Our adventure started slowly, in the northern Tanzanian city of Arusha, where we deplaned and spent the first night and day shedding jet lag at the Arumeru River Lodge, a former coffee plantation. Its manicured grounds jump-started our species seeking. Dik-diks, a miniature antelope, grazed on the lawn, and we also spied slender mongoose, vervet monkeys, leopard tortoises and gaudy birds galore. From the patio we admired Mount Kilimanjaro while imbibing 16-ounce lagers of the same name, $3 a bottle (cheaper than the bottled water).
On day two we ventured into Arusha National Park and got our first taste of wild Africa: black-and-white colobus monkeys (they look like giant arboreal skunks), water bucks, giraffes, zebras, otherworldly grey crowned cranes, ostriches, and a herd of cape buffalo, which stared at us, Miley quipped, "like we owed them money."
We traversed jungle and grassland habitats, skirted marshes and ponds, and came face to face with perhaps the scariest of our safari ordeals: our boxed lunches. These would become a standing joke among us pilgrims. Why they were so bad while most of our other meals were gourmet posed one of the great mysteries of Tanzania.
Each day or two, like wildebeests, we would migrate somewhere else, to new places that somehow managed to outdo the previous locale. There would be more hippos and ever closer, doing things that sometimes made us wish they were farther away. Fifty hippos wallowing cheek by jowl in a small stretch of a narrow river is quite a scene. The water quality is such that the only fish that can survive there is a species that periodically crawls onto land for a breath of fresh air.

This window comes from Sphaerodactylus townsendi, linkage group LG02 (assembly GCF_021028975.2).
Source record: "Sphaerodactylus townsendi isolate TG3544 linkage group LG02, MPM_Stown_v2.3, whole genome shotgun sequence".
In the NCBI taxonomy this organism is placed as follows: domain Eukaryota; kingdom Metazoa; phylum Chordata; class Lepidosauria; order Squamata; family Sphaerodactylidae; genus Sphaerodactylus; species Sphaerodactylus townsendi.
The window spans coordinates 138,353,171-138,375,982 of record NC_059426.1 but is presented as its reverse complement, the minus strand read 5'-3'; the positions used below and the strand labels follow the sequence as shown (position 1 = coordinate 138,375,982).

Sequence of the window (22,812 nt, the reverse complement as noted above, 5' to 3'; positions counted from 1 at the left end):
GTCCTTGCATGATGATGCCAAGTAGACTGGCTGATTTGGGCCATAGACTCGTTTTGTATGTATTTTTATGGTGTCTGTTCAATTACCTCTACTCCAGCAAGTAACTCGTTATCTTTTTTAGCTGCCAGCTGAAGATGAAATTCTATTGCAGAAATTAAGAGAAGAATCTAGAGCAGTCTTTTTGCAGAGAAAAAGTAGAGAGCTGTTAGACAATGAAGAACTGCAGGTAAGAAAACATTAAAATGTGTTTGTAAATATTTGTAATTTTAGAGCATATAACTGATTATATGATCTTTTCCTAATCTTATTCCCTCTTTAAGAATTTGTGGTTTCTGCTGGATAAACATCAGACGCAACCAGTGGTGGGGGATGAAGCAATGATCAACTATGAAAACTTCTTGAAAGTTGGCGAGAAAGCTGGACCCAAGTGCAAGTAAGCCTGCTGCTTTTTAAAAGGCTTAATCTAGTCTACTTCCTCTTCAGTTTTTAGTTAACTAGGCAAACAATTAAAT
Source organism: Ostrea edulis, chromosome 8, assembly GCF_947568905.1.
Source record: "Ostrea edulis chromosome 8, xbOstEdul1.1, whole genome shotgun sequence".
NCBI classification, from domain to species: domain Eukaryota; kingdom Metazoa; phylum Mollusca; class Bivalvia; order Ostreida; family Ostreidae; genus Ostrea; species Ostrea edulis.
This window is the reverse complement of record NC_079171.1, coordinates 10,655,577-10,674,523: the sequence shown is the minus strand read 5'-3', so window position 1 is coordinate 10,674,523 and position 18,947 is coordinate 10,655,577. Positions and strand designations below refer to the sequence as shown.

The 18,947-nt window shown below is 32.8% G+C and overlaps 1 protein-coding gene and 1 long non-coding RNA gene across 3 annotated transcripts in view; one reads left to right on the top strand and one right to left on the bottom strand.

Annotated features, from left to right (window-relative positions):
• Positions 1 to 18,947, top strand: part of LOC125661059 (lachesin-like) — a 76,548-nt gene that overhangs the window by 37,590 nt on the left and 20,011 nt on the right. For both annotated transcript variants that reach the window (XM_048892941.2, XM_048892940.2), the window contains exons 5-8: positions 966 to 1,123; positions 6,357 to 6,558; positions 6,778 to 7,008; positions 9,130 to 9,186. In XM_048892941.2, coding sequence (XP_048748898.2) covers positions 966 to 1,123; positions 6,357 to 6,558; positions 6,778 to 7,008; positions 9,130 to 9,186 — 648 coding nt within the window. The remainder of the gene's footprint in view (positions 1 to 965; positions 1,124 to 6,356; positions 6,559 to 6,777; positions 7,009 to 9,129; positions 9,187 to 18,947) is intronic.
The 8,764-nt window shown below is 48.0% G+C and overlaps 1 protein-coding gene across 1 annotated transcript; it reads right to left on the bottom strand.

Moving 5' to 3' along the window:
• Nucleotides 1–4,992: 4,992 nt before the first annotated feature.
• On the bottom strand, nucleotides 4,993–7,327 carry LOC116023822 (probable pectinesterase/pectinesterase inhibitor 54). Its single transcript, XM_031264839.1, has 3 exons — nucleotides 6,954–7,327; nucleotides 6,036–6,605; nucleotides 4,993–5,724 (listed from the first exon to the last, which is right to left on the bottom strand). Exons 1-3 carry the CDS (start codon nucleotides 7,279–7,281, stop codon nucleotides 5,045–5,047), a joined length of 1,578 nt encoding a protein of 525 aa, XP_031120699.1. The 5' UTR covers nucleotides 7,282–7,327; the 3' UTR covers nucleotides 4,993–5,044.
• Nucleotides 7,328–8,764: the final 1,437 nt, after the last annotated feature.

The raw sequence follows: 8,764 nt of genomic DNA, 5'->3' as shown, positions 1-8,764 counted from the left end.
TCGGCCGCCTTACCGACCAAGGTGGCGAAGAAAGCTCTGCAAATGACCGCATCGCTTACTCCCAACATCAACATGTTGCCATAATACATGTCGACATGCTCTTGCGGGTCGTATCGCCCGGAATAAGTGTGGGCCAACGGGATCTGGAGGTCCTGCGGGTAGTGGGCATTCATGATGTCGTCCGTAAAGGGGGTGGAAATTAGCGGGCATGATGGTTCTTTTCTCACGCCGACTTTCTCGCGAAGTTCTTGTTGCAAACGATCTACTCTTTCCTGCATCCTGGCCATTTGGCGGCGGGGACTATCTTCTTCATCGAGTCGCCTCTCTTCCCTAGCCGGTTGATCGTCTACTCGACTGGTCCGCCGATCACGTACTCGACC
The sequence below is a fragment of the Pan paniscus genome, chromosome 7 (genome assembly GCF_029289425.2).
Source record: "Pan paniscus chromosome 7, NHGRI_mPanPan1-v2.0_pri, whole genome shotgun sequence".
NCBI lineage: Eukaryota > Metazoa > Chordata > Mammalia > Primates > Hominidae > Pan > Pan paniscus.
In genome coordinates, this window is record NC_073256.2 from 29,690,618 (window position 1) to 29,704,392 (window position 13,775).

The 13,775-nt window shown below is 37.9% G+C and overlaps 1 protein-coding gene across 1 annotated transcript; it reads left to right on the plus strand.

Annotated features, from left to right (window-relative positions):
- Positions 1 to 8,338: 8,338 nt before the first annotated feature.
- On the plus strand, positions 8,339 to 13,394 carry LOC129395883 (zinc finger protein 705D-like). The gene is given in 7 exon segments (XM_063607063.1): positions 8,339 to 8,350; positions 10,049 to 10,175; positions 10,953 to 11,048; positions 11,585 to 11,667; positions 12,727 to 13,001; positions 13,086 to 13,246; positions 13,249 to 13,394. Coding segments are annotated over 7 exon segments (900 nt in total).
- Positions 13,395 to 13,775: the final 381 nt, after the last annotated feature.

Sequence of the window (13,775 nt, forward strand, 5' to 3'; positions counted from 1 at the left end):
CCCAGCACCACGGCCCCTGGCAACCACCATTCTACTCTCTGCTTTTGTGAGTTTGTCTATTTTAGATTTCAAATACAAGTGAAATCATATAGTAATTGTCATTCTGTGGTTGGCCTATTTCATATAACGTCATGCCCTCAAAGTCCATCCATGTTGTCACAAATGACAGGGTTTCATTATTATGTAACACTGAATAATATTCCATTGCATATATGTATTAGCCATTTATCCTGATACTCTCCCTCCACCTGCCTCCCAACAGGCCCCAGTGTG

The charismatic mammals are not without issues. Hippos, elephants and rhinoceros are relentlessly grey, often sedentary, and less numerous than their rainbow-colored avian neighbors. We saw many mature male lions, all of them sound asleep. Our guide, Edward Masaki, and I identified an eagle owl while the others were ogling lethargic felines.
Masaki, 38 and married with two young children, was most knowledgeable and patient with his four Connecticut passengers. We peppered him relentlessly with questions. On our last trek together we thanked him for all that he taught us about his wonderful country. He was kind enough to reply that he had learned a great deal from us as well. When we asked him to be more specific, there was an awkward pause … until all five of us burst out laughing.
At each place there were new species, and more elephants; a large female brushed one of our vehicles and flicked her tale in the driver's face. Herds of giraffe, zebra, and gazelle abounded. A giant python slithered across the road. As remarkable as the birds and animals we saw was the landscape they dominated: a seemingly endless, undulating green manuscript punctuated by rivers, lakes, 2,000-year-old baobab trees, termite mounds, rock outcroppings, hillocks, mountains, and serene blue skies. Even outside the protected areas, wild ungulates often grazed among the cattle and goats in the pastures surrounding the numerous Maasai villages.